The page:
House Bill 526 provides an object lesson in what’s wrong with the legislative mindset.
The bill, which was recently passed out of the Senate Natural Resources and Energy Committee, seeks to regulate “lake shoreland protection standards.”
The intent of the legislation, like so many other bills, is all well and good. In short, the mission of the legislation is to ensure clean water in our public lakes. No one, literally, no one, is against that premise.
If everyone is on board, why create a costly state apparatus to regulate from Montpelier what could and should be done at the local level? Because when legislators see a problem to solve, their first thought is to draft a bill and put their name on it. From that point forward, the bill becomes overly personal, a badge of honor for those promoting it, while for others it is a pawn in a game of vote trading with legislators making deals to support each others’ pet projects.
But look at the Senate committee’s recently revised draft of H.526: There are now 31 pages of rules and regulations—along with requisite penalties and procedures to enforce violators who may have constructed a garden in an inappropriate place, that will no doubt create needless delay and frustration to satisfy petty rules.
Read almost any section of the legislation and the maze of hoops to comply with is inescapable. For example, check out these simple instructions:
“A person applying for a permit shall provide notice, on a form provided by the Secretary, to the municipal clerk of the municipality in which the construction of impervious surface or creation of cleared area is located at the time the application is filed with the Secretary. The Secretary shall provide an opportunity for written comment regarding whether an application complies with the requirements of this chapter or any rule adopted by the Secretary, for 30 days following receipt of the application.”
What the legislation makes clear is that any significant proposed change in the landscape of a person’s yard within 250 feet of the shoreline will require a permit. The permit goes to the Secretary of Agency of Natural Resources, or that person’s designate. So, for example, if a person living on Lake Dunmore or Monkton Pond or any other water mass greater than 10 acres, wanted to build a stone grill, or a fire pit, down by the lake on his or her property, they would have to file for a permit to the Secretary to see if it’s allowed, file it with the town clerk, and be prepared to write a written justification of why you wanted a nice stone grill to cook your hamburger within 250 feet of the shoreline.
Our immediate thought is: Doesn’t the Secretary of the Agency of Natural Resources have better things to do? But, never mind that aside. The point is that the process is laborious, inefficient and will be, without a doubt, maddening to homeowners.
Furthermore, our bet is that it will be far more costly to manage than legislators have allowed. Considering the number of permits that may be filed, answered and decided (some with inspection teams visiting the site), that could be a lot. Then add the enforcement teams, as well as involvement with the district court to resolve disputes, and there is the potential for hundreds of thousands of added labor costs within the Agency. That’s money, by the way, that takes away from milfoil control on this same lakes, mosquito control to mitigate the spread of the EEE virus, not to mention economic development, food and shelter for the poor, programs to help fight the scourge of drug addiction, or hundreds of other better ways to spend tax dollars.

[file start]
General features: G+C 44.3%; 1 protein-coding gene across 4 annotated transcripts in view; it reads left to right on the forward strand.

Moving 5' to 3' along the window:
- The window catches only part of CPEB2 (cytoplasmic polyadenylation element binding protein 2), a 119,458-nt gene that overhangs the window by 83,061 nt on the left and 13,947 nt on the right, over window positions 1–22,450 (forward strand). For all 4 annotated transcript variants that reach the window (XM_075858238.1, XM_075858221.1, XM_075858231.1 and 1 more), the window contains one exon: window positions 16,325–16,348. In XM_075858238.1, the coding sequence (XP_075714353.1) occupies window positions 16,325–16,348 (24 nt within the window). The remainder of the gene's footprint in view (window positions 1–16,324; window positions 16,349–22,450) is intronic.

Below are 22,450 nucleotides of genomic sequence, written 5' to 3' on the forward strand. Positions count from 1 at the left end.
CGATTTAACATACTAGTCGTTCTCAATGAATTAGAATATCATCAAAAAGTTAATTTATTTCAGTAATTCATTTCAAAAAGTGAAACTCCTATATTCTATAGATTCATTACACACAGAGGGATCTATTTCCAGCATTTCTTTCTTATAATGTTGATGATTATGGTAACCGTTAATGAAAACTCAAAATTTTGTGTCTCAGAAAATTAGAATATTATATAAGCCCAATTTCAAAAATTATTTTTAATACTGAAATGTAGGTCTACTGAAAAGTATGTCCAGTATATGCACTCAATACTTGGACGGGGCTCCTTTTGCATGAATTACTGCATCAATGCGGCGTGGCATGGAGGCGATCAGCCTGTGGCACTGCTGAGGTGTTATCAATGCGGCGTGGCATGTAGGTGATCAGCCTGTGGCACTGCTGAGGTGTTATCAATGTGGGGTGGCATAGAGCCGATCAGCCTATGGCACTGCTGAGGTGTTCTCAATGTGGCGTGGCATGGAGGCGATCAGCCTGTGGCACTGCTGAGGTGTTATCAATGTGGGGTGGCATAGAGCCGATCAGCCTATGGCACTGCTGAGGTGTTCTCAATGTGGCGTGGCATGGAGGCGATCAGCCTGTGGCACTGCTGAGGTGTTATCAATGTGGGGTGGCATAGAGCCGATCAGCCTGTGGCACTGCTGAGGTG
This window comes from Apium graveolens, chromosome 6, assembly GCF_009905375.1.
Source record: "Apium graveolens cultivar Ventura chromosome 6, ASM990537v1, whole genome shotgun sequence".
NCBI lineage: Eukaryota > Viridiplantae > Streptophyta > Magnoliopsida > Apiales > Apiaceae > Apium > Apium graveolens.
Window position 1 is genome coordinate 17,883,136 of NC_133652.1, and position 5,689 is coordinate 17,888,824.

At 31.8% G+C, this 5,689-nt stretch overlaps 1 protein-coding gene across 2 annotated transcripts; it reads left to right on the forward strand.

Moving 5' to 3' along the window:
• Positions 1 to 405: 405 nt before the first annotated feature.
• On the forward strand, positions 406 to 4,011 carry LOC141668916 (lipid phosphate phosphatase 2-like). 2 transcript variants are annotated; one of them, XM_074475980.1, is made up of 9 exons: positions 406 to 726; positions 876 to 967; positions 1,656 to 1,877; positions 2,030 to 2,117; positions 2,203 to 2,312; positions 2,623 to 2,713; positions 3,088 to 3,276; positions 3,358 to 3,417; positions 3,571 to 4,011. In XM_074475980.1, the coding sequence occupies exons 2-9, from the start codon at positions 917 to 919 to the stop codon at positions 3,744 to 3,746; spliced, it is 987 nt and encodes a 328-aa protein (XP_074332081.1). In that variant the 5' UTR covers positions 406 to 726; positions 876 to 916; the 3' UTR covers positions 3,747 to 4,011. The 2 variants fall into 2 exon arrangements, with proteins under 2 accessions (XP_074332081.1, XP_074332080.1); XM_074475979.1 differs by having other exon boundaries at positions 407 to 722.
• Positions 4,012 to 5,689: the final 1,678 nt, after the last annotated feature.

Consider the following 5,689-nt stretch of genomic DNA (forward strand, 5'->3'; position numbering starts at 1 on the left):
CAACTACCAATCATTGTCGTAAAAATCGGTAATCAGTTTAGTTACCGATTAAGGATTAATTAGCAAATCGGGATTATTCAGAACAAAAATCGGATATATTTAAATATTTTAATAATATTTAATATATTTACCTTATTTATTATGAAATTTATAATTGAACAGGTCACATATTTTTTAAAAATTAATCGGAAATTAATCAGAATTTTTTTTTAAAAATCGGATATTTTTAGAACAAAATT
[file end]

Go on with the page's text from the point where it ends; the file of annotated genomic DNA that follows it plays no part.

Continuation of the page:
Is that really what legislators want?
No, it’s not.
What they want is a means to protect the state’s water quality and to ensure it does not get worse. The problem is that the legislative mindset encourages—almost mandates—layers upon layers of lawmaking, rather than first trying to seek simpler solutions.
Consequently, this bill unnecessarily muddies the waters legislators are trying to clean.
In a letter elsewhere on this page, Matthew Witten of Starksboro, who has spent much of his life monitoring the quality of water in the state’s rivers, has a superior suggestion to reach the state’s objectives, avoid excessive state involvement, and build community consensus to do a far better job of maintaining and enhancing water quality than H.526 could ever hope to accomplish. In a nutshell, he encourages the state to partner with lake associations to accomplish the same high standards in a far more efficient and effective manner. It is an important letter and suggestion that should be circulated statewide.
Hopefully, legislators will read it and take note. It’s not too late in the process to change a bill whose intent is well meaning, but whose implementation will likely shower disdain toward state government for decades because of the Agency’s inevitable ineptitude in carrying out another piece of unwieldy legislation.
Angelo S. Lynn